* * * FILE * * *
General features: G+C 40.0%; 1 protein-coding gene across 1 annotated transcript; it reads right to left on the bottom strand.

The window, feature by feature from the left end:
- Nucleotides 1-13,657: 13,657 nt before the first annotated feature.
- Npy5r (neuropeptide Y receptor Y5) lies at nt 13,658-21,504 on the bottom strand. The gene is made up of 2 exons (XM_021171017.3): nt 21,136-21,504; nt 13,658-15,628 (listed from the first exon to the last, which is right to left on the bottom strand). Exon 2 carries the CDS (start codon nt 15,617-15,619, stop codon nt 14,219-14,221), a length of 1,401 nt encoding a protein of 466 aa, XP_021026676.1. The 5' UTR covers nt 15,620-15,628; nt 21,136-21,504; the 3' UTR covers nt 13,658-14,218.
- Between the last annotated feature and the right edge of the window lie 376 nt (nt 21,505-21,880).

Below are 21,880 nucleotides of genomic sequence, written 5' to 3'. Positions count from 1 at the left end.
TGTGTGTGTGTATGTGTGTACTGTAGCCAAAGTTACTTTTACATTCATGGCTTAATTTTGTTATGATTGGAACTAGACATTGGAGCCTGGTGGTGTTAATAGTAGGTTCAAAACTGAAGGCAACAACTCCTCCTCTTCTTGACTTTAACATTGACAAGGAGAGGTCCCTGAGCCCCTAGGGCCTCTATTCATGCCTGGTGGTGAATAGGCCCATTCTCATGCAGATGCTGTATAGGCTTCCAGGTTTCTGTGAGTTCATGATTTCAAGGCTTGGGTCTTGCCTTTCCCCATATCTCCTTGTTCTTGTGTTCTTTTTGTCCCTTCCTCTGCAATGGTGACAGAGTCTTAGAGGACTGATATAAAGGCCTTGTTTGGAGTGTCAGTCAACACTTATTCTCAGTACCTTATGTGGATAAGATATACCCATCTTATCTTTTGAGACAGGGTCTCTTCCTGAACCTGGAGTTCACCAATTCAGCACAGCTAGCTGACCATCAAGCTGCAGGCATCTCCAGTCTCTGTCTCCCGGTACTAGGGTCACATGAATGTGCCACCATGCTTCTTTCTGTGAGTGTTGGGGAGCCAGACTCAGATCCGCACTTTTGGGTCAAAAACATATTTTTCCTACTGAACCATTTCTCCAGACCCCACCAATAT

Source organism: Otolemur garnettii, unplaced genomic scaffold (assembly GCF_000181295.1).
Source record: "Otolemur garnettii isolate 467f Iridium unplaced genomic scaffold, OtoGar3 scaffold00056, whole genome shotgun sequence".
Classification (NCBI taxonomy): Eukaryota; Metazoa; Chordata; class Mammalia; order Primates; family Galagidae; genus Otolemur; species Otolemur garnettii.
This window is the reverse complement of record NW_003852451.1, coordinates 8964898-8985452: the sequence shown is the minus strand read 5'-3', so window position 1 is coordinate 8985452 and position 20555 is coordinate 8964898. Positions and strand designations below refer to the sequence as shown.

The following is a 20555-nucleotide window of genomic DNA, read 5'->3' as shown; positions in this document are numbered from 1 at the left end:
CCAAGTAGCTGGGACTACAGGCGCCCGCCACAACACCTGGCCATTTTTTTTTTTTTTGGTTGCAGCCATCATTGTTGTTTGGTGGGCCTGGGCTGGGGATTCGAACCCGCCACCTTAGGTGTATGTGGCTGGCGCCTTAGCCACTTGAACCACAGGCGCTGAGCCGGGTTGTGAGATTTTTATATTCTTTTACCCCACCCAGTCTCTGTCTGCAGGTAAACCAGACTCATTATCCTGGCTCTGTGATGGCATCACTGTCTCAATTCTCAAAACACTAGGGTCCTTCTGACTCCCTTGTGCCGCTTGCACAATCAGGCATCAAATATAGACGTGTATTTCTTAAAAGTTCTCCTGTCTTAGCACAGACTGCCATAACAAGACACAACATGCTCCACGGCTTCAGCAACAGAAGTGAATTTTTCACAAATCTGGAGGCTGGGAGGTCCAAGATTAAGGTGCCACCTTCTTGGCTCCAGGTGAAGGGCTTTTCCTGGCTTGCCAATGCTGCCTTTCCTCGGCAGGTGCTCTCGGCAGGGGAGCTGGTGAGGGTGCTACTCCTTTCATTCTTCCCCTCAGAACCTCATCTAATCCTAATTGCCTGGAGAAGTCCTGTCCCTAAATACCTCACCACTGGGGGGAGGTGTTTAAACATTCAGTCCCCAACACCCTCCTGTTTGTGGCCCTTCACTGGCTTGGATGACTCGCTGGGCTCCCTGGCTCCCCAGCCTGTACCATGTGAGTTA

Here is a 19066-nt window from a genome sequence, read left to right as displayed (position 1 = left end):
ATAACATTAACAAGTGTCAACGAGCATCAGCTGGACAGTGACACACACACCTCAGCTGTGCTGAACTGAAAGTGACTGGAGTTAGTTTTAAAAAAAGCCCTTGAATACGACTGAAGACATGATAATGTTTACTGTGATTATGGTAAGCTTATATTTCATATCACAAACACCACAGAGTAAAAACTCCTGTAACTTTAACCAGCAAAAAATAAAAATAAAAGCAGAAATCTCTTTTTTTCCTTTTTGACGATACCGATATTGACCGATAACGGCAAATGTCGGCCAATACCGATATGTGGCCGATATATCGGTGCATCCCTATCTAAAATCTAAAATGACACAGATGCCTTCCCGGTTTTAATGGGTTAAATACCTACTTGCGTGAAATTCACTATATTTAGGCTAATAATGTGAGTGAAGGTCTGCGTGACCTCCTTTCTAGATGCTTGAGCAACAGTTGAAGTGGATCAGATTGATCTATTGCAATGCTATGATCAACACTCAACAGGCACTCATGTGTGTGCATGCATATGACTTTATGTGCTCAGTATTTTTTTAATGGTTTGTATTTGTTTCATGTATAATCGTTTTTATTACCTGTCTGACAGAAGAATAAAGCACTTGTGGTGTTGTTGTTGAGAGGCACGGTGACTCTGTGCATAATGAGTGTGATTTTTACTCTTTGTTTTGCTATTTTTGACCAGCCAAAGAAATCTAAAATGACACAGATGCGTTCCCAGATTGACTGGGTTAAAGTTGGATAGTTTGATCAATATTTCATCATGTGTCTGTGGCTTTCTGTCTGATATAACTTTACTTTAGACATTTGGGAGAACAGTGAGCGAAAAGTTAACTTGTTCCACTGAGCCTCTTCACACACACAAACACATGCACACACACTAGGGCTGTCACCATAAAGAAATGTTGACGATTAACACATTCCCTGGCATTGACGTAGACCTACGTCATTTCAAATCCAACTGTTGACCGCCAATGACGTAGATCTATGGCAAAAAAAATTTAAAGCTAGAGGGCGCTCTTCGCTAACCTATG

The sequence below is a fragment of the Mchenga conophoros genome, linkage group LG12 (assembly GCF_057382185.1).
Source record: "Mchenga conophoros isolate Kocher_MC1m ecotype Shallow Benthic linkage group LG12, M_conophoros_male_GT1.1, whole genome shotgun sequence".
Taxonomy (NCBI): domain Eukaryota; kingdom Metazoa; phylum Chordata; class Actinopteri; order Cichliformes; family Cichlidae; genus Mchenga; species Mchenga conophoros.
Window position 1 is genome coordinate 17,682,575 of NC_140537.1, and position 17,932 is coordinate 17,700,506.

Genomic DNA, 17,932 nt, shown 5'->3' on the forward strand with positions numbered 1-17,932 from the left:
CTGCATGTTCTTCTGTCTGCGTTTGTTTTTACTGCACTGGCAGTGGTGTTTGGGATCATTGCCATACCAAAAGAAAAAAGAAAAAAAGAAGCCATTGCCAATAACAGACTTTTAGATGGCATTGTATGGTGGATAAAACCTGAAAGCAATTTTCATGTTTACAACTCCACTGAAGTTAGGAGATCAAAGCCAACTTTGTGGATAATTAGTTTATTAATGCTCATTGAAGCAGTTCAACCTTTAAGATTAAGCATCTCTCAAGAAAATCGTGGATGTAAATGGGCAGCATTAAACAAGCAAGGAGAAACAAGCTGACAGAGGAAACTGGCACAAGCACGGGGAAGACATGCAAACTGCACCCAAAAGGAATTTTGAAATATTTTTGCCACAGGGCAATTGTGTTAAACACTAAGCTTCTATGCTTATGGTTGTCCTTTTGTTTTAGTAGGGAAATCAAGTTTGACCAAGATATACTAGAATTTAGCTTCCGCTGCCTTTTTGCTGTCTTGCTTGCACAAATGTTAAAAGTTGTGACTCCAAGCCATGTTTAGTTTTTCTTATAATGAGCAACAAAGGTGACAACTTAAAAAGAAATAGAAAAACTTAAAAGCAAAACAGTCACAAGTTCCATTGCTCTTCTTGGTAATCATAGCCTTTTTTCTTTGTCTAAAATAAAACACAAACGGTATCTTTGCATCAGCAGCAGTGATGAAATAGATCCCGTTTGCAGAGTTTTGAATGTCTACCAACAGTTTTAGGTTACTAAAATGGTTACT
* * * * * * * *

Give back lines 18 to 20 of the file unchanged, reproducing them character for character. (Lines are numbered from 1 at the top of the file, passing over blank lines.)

Taxonomy (NCBI): domain Eukaryota; kingdom Metazoa; phylum Chordata; class Actinopteri; order Cichliformes; family Cichlidae; genus Mchenga; species Mchenga conophoros.
Window position 1 is genome coordinate 17,682,575 of NC_140537.1, and position 17,932 is coordinate 17,700,506.

Genomic DNA, 17,932 nt, shown 5'->3' on the forward strand with positions numbered 1-17,932 from the left: